As the year draws to a close, it’s worth looking over the educational research conducted this year. One of the best pieces of research and possibly the least publicised was the Institute for Public Policy Research’s (IPPR)
report, Long Division – Closing the Attainment Gap in England’s Secondary Schools
, which was published with barely a murmur in September. One has to wonder whether Stephen Twigg, the Shadow Education Secretary, has examined this report carefully, because it amounts to the most persuasive evidence we have that the Labour Party did make a significant difference to the attainment of our poorest pupils -- even if you factor in grade-inflation. Possibly the furore surrounding the scandal of the English GCSE grades drowned out some of its very important findings. But considering that Michael Gove has tried to say that he's given a better deal to our poorest students by rolling out his academies and free schools programme, I wonder if Twigg has questioned Gove seriously on this issue. I've looked at Hansard
but haven't found Twigg using these statistics as evidence that the Coalition is on the wrong track, but maybe I've missed it (I'm happy to be corrected on this)
The report is detailed and thorough, but contains some helpful charts that illustrate its key findings reasonably clearly. Figure 1.3 shows with the aid of a blue line how the attainment gap between the richest and poorest students narrowed between 2003 and 2011, although there’s evidence now that it’s widening again (see Figure 1.4).
The report also shows that socio-economic wealth is very strongly linked with educational attainment, even if poor children go to outstanding schools. The next chart and its accompanying explanation underneath (Figure 2.4) is fascinating because it forecasts how well children from poor backgrounds would fare at GCSE if every one of them went to an outstanding school. It shows very clearly that even if children went to fantastic schools, there still would be a big attainment gap between children from wealthier and poorer backgrounds. Outstanding schools do make a difference, but not a huge difference.
The report illustrates what most teachers know from their own personal experience: the link between poverty and attainment is very strong. Policy makers need to look beyond the school gates if they really are serious about closing the gap. Cuts to benefits, increasing inflation and the flattening out of wages all mean that the attainment gap will widen in the coming years. Add to this Gove’s disastrous education policies, which have shifted money from local schools to unaccountable free schools and academies – many of which, though not all – are serving wealthier students, and you can see the attainment gap is going to become a gaping hole.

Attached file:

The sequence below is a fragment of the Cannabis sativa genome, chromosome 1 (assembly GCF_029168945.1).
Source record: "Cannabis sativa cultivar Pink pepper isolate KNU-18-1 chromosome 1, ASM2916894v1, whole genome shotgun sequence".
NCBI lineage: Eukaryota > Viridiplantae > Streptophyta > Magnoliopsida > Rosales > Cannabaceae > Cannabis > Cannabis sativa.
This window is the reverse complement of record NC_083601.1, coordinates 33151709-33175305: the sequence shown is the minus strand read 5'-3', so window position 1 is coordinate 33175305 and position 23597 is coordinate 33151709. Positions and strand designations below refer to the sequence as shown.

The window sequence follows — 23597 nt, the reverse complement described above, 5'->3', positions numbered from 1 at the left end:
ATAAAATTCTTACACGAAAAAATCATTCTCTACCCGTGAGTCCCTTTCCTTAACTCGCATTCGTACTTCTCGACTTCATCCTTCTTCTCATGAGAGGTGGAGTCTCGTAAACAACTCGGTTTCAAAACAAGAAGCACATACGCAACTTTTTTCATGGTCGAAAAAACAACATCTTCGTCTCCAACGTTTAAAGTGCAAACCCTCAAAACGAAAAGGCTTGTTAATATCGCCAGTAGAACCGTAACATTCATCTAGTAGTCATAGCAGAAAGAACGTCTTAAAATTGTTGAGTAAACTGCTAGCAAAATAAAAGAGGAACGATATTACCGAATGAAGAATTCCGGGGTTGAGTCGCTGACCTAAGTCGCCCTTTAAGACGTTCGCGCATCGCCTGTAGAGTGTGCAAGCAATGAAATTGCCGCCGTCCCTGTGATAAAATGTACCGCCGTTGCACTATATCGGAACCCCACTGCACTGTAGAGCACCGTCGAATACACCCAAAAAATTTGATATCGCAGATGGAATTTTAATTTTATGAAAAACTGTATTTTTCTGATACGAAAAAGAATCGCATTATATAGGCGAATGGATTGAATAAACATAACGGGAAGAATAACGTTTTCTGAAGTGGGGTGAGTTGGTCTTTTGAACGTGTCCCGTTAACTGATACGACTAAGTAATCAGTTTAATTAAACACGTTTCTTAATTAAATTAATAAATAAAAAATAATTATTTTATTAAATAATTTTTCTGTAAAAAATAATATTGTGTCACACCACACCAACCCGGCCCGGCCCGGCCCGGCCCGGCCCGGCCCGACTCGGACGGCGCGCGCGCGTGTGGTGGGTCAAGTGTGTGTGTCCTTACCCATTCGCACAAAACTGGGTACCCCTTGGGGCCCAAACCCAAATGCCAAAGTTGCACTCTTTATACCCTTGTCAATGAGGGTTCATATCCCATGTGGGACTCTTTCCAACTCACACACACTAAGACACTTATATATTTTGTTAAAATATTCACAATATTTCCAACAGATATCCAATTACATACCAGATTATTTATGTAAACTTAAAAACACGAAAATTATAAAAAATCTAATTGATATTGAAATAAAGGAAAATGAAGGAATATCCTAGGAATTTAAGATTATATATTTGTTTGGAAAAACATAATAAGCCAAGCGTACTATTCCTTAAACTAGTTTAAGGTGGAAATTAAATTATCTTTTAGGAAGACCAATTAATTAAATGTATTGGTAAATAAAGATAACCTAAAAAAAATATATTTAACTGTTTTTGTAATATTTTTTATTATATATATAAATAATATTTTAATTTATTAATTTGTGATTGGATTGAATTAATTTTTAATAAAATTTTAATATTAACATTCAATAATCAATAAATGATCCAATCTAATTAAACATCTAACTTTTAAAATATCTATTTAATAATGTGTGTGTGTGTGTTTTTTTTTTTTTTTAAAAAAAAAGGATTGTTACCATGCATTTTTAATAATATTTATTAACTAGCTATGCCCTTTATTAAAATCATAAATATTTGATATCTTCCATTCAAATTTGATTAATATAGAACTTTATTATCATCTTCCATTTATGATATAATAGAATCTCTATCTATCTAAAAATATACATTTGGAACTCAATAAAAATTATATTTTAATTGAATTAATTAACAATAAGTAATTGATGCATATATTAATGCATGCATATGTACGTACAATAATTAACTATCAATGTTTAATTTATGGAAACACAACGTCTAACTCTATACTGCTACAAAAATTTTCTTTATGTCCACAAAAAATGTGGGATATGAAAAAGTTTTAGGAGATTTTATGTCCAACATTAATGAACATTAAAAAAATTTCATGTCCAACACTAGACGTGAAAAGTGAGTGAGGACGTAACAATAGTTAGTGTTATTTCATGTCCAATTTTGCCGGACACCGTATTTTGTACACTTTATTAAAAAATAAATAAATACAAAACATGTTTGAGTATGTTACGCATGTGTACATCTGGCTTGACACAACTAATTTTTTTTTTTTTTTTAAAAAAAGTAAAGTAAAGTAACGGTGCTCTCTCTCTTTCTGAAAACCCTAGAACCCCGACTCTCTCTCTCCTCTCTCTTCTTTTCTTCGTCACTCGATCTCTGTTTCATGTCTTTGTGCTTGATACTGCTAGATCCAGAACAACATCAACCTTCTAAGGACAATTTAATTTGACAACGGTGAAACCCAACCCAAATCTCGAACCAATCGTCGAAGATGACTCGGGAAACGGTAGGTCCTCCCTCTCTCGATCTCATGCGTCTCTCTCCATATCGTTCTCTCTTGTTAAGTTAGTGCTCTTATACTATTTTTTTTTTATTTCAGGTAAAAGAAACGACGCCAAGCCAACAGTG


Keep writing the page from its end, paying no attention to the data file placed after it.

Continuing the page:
The report says: “In this light, there is a particular danger that the current recession will increase the size of the achievement gap, as happened in previous recessions (Gregg et al 2012). The recent trends towards increased unemployment, child poverty and income inequality mean schools will have to work even harder to narrow the gap in achievement. As we show in section 1.5, the recession of 2009 may already be having an impact on GCSE results, which showed a widening achievement gap in 2011. In government terms, this means policies pursued in relation to the economy, communities and job market may undercut the ability of education policy to increase social mobility.”
This chart below (Figure 1.4) shows that while the attainment gap narrowed between 2005-2010, it increased again the following year, and no doubt got even worse this year when many students from poorer backgrounds were very affected by the GCSE English grading fiasco.
This chart below (Figure 1.5) is a sad reflection of the truth about students from poorer backgrounds, heavily out-performed by the wealthier peers at A* and A grade, while scoring vastly more “bottom” grades than them. At least they attained a grade; with Gove’s elitist EBacc, it’s obvious that many of them will leave school with virtually no qualifications at all.
Let’s leave the final words to this excellent report which says: “Policymakers have tended to rely on the intuitive assumption that ‘having better schools’ will be enough to break the link between poverty and attainment. This has been the logic driving schools policy for the past decade, including the introduction of academies under the previous Labour government and tougher inspections for ‘satisfactory schools’ brought in under the current Coalition government. But despite a sustained improvement in the quality of schools, the gap in achievement between rich and poor children remains large.”